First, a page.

Despite Hurricane Ida’s surge, a cypress planting results in a 98% survival rate
Early results show positive signs for efforts to plant a new forest in Madisonville
NEW ORLEANS (WVUE) - Twelve months ago, a dedicated group of scientists and volunteers sowed a little hope in a marshy area along the Tchefuncte River in Madisonville.
The Pontchartrain Conservancy planted 2,400 cypress saplings, barely the size of twigs, wrapped in plastic “nutria protectors” to prevent the rodents from munching on their roots.
Six months later came an early test, the storm surge from Hurricane Ida.
“A number of them might have gotten topped, or the top branches were knocked off by Ida,” said Dr. Michael Hopkins, Ph.D., Coast and Community Program Director at the Pontchartrain Conservancy.
However, Hopkins said staff members have measured increases in the diameters of the trees.
They regularly monitor 350 of the trees to sample the progress.
“We’ve had a 98% success in survival of those trees,” said Dr. Eva Hillmann, Ph.D., the group’s Coast and Community Program Scientist. “That’s excellent without a hurricane.”
Historically, a large cypress forest grew in Madisonville before logging and subsidence claimed many of the trees.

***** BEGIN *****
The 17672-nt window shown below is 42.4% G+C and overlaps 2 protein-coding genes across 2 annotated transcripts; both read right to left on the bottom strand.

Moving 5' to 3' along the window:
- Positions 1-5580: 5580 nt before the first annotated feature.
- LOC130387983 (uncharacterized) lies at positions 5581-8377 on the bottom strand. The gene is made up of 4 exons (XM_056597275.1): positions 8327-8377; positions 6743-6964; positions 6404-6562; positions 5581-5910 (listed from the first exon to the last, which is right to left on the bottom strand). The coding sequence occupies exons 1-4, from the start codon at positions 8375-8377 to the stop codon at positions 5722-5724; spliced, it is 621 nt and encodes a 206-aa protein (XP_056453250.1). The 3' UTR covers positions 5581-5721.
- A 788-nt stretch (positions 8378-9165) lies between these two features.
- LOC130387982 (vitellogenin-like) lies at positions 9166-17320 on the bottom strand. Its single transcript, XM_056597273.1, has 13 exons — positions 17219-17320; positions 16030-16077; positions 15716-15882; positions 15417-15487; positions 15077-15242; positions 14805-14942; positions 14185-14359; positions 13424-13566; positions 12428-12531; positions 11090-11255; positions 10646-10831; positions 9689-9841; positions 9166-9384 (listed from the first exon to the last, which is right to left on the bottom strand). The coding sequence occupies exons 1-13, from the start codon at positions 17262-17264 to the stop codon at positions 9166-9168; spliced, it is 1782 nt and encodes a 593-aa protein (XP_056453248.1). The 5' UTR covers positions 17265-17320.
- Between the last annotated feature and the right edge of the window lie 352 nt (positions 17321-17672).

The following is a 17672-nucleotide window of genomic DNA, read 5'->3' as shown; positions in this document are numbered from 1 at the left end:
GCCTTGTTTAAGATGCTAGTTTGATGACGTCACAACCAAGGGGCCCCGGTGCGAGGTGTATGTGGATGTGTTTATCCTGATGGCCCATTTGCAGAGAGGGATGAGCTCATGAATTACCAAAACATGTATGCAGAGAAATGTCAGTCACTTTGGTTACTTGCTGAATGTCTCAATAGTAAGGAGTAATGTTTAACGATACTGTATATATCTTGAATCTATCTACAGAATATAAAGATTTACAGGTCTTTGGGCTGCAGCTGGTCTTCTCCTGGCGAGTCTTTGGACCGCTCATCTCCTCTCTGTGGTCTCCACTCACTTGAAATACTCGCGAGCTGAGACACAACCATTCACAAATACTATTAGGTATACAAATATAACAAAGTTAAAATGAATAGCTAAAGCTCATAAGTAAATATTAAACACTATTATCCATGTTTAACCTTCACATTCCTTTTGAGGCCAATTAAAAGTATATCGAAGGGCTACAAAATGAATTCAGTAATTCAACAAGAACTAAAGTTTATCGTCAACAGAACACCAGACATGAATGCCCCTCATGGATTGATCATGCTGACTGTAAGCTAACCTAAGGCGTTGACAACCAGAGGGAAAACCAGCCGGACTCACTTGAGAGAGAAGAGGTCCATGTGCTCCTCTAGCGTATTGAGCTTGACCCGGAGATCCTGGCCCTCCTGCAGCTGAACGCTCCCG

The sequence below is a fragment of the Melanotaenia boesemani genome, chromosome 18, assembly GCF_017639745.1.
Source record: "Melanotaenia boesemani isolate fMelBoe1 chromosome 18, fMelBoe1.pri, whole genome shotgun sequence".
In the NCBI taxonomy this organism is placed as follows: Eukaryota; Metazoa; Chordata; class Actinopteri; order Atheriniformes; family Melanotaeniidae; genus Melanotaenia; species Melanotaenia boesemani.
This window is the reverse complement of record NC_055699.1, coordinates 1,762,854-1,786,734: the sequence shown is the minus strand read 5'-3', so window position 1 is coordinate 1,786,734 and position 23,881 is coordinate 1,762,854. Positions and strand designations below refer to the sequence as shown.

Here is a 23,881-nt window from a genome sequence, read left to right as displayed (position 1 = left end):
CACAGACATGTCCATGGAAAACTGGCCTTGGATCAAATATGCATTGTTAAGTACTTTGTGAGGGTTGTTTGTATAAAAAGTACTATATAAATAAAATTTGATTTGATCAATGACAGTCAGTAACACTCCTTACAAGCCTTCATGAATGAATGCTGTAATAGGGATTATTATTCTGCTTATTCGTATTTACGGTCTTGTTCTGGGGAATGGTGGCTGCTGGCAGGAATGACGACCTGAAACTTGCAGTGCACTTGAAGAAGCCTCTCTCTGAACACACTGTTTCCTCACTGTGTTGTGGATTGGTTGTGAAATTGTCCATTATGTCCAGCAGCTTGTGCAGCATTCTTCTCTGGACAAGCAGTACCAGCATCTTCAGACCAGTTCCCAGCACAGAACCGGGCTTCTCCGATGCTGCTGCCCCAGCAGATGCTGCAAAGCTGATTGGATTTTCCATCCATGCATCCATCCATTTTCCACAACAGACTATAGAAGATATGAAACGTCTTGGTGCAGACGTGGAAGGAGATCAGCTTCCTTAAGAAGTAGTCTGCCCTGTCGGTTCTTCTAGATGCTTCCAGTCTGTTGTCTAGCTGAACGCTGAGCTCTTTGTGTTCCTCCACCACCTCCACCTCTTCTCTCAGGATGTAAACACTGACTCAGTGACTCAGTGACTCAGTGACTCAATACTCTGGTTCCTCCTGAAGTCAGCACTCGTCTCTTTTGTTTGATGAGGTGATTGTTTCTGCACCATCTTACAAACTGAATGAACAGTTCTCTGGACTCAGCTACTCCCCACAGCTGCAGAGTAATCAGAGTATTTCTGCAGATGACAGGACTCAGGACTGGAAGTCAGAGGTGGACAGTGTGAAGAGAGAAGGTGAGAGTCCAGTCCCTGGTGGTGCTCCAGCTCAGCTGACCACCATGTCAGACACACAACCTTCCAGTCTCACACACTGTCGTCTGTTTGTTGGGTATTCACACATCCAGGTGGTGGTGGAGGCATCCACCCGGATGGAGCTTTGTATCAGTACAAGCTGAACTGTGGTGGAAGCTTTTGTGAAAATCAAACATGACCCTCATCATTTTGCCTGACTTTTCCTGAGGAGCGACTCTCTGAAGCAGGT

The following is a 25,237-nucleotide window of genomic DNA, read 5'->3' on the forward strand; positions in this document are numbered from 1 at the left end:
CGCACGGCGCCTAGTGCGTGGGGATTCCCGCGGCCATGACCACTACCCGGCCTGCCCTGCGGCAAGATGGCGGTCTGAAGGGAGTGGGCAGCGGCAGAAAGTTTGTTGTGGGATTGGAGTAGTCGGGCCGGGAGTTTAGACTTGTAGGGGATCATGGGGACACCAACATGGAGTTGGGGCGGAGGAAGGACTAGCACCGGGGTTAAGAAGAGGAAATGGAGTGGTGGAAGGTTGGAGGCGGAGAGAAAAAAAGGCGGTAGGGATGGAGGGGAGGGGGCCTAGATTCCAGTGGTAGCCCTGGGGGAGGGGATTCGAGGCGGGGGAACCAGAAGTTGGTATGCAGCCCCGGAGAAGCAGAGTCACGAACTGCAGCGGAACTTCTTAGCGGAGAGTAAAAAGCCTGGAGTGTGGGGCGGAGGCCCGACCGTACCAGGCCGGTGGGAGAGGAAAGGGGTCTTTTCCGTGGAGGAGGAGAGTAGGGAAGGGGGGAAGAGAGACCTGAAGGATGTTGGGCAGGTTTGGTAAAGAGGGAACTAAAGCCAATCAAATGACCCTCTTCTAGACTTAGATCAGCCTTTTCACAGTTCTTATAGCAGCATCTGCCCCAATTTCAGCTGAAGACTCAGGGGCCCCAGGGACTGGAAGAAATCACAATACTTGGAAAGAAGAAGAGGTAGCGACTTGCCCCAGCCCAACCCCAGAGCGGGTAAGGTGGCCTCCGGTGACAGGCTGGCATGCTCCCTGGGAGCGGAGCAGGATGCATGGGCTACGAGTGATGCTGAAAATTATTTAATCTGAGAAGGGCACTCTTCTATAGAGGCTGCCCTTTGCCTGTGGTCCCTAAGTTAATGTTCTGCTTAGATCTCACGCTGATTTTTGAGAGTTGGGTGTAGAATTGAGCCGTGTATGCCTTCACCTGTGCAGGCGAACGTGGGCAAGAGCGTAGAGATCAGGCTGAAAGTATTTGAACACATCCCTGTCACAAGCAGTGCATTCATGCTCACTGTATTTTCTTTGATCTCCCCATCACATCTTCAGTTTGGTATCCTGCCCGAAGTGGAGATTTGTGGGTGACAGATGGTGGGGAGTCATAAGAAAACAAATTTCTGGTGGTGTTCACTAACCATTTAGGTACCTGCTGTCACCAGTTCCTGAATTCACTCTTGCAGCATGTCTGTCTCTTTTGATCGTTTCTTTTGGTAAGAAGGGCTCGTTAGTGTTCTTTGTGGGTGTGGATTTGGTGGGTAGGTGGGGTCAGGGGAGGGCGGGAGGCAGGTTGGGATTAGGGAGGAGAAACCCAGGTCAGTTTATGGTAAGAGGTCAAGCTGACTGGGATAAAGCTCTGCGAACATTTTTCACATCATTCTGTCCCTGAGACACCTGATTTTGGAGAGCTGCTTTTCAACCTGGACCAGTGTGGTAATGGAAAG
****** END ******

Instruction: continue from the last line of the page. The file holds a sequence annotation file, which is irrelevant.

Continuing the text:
“Conditions are getting more favorable in a lot of areas around the basin,” Hopkins said. “I think the time is now to try to get these trees in the ground as soon as possible.”
In the wake of Hurricane Katrina, Congress ordered the Mississippi River Gulf Outlet in St. Bernard Parish closed.
Scientists say a rock dam on the MRGO significantly cut saltwater levels in Lake Pontchartrain, providing a window of opportunity.
“We can’t save all of Louisiana,” Hopkins said, “but we can be strategic in where we place things like forests.”
St. Bernard Parish government has blamed the rock dam for prolonging flooding after high-water events by trapping the water in fishing communities.
In Madisonville, the trees that survived here over time tended to be along the riverbank or bayous, where just enough elevation gave them a foothold.
While scientists say sea level rise poses a long-term threat to Louisiana’s cypress, a healthy forest-- to some degree-- can actually fight that.
“A thriving forest, dropping its leaves, adding that debris to the soil helps to elevate that area,” Hillmann said.
The last few weeks have provided more reasons for optimism as the young trees sprouted leaves.
“Time will tell if it’s a success story, but definitely it’s a positive,” Hillmann said.
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